Cardiovascular diseases have been the biggest killer in the United States for decades. Despite tremendous research and new innovations, these trends do not seem to be slowing down, with more than 1 in every 3 deaths related to cardiovascular disease in 2016. In the U.S. cardiovascular diseases affect close to 92.1 million people, causing 807,775 deaths each year. According to the American Heart Association statistics report update of 2016, 17.3 million deaths worldwide were attributed to cardiovascular diseases. Moreover, this number is estimated to rise to more than 23.6 million by the year 2030. In addition, U.S. healthcare cost associated with cardiovascular disease has been rising with a massive $316 billion of associated direct and indirect cost, which is estimated to rise to $918 billion by the year 2030. Moreover, as the average age of the U.S. population increases this trend will most likely stay the same, if not increase. Etiologically, lack of oxygen and blood to the heart tissue is one the major cause of this ischemic injury and scar formation. This happens through the buildup of plaque in the arteries which reduces the blood flow and when left untreated can shut down the blood supply to downstream tissue. Our current medical approaches to deal with ischemic injuries include blood thinners, stents, beta-blockers, and surgical cleaning of the plaque. Although, heart transplants are the most optimal treatment, unavailability of donor hearts still remains a major concern when dealing with this problem. While microRNAs were first discovered in early 1990s by Ambros in C. elegans it was not until mid-2000s that first cardiac microRNA was discovered and studied. Binding to the 3’UTR (untranslated region) and inhibiting expression of the gene is the canonical mode of action for microRNAs, however there have been reports of 5’UTR binding and other non-canonical modes of action. Recent work by Matkovich et al. 2013 even determined miRNAs regulating other cardiac miRNAs. In addition to their discovery, microRNAs were shown to be differentially regulated in diseased and non-diseased cases. In addition, work by Eulalio et al. 2012 was one of the first to show miRNAs inducing proliferation in cardiomyocytes and inducing regeneration of lost myocardium, post injury. In this work, we have furthered the understanding of miRNAs and cardiovascular disease (specifically myocardial infarction) by showing a significant proliferation in adult cardiomyocytes both ex-vivo and in-vivo, which reduces infarction size and improves heart function as early as one month post treatment. We also confirmed the effect across different species (mice, rats, and human) and showed that miR1825 can induce significant proliferation in all three species. Lastly, we project a very high translational potential for this work due to the nature of miRNAs as a therapeutic: readily available, longer shelf-life, and no prerequisite for an autologous donor.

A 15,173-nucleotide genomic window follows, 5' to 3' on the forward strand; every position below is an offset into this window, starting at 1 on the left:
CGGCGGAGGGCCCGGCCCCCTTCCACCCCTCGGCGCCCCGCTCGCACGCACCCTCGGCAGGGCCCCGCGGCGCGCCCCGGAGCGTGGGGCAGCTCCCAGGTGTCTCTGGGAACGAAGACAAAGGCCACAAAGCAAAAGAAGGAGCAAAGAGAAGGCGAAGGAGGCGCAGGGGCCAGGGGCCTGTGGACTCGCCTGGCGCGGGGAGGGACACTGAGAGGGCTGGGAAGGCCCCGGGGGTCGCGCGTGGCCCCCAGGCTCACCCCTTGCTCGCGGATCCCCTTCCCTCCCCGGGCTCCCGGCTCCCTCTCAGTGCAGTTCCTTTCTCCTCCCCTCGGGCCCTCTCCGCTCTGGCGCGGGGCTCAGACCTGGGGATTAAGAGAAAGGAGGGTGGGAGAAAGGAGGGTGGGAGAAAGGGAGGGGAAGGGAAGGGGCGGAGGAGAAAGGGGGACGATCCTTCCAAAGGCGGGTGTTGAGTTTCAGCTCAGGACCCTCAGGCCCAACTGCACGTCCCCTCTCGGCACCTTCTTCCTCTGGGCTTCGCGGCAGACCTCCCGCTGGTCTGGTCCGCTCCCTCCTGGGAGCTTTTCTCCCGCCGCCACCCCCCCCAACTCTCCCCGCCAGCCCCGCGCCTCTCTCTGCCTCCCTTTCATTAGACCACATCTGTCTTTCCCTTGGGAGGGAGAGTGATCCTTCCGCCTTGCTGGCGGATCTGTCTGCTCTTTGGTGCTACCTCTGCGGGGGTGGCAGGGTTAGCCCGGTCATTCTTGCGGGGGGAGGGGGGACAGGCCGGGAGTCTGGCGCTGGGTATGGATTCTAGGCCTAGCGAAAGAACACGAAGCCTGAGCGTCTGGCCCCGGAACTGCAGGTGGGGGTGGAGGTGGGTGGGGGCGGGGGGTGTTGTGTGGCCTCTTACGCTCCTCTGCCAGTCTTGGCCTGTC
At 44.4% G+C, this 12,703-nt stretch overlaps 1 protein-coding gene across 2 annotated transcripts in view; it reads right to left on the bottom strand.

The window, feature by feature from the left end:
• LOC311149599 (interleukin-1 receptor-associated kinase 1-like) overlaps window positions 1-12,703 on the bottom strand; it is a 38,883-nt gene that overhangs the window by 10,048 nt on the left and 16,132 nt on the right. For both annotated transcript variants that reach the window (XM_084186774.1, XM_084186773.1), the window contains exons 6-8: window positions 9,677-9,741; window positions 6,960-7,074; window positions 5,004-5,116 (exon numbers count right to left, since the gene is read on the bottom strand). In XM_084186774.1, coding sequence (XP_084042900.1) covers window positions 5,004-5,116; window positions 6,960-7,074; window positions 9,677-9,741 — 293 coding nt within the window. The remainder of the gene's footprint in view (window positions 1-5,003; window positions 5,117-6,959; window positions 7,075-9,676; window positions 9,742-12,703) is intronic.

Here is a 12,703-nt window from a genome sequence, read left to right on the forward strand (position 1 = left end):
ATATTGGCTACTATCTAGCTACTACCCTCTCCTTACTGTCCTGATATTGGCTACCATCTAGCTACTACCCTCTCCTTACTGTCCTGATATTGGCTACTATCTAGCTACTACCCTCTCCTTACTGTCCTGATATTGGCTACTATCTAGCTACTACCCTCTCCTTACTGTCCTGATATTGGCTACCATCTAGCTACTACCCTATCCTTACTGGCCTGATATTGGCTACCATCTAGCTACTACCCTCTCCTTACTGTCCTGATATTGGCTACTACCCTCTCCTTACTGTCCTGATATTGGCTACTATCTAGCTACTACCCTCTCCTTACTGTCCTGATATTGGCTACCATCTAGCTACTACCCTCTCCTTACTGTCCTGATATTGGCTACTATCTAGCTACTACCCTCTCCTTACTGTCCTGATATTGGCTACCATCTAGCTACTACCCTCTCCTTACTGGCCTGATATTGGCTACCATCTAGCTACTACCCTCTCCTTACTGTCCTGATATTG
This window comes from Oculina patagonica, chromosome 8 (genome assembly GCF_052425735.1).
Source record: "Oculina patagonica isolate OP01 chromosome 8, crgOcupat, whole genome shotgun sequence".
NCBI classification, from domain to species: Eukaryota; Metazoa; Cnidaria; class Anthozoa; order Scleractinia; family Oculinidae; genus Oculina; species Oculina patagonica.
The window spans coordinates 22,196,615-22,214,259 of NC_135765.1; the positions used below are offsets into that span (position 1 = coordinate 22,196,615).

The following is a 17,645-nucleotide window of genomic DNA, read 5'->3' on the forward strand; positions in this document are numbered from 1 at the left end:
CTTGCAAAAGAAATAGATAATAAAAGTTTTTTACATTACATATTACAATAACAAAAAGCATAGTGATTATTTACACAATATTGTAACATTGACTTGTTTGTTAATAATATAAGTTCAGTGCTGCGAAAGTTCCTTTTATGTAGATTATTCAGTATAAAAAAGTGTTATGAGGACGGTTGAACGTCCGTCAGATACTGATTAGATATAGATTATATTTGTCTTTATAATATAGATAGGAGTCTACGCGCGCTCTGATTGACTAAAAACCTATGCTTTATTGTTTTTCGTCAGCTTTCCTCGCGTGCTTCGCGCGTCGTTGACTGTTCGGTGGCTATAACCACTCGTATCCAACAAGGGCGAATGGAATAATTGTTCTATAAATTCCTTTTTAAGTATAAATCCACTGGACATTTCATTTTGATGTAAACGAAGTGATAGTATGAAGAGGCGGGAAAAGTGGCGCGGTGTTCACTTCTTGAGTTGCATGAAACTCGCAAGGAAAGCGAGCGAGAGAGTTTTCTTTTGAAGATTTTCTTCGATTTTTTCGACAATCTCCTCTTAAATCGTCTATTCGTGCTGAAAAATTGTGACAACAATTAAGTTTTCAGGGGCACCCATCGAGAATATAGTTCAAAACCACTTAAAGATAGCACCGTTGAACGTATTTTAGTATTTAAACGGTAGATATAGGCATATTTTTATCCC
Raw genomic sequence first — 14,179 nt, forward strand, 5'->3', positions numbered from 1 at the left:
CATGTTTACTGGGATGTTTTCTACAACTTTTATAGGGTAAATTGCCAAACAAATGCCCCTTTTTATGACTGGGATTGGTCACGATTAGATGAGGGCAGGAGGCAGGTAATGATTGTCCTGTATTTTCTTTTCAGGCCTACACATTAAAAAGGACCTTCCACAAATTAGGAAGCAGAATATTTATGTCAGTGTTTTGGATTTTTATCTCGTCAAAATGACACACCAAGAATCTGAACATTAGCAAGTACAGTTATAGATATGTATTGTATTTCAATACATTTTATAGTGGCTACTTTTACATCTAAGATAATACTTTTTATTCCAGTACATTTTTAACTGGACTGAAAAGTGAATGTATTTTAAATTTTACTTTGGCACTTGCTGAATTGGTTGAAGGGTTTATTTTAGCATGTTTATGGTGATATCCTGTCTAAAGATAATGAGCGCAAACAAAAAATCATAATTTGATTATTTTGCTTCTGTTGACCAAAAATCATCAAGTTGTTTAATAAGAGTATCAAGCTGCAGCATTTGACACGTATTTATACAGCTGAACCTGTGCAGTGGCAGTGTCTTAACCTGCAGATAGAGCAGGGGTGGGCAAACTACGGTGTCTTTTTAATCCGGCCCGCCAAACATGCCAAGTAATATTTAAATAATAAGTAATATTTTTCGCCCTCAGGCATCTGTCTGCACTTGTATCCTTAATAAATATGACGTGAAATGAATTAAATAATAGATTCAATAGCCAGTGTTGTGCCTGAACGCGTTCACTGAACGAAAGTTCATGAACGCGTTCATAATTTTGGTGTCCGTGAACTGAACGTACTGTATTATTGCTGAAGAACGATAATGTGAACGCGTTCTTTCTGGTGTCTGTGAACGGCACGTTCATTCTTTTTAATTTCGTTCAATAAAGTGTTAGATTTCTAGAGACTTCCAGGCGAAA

Committee: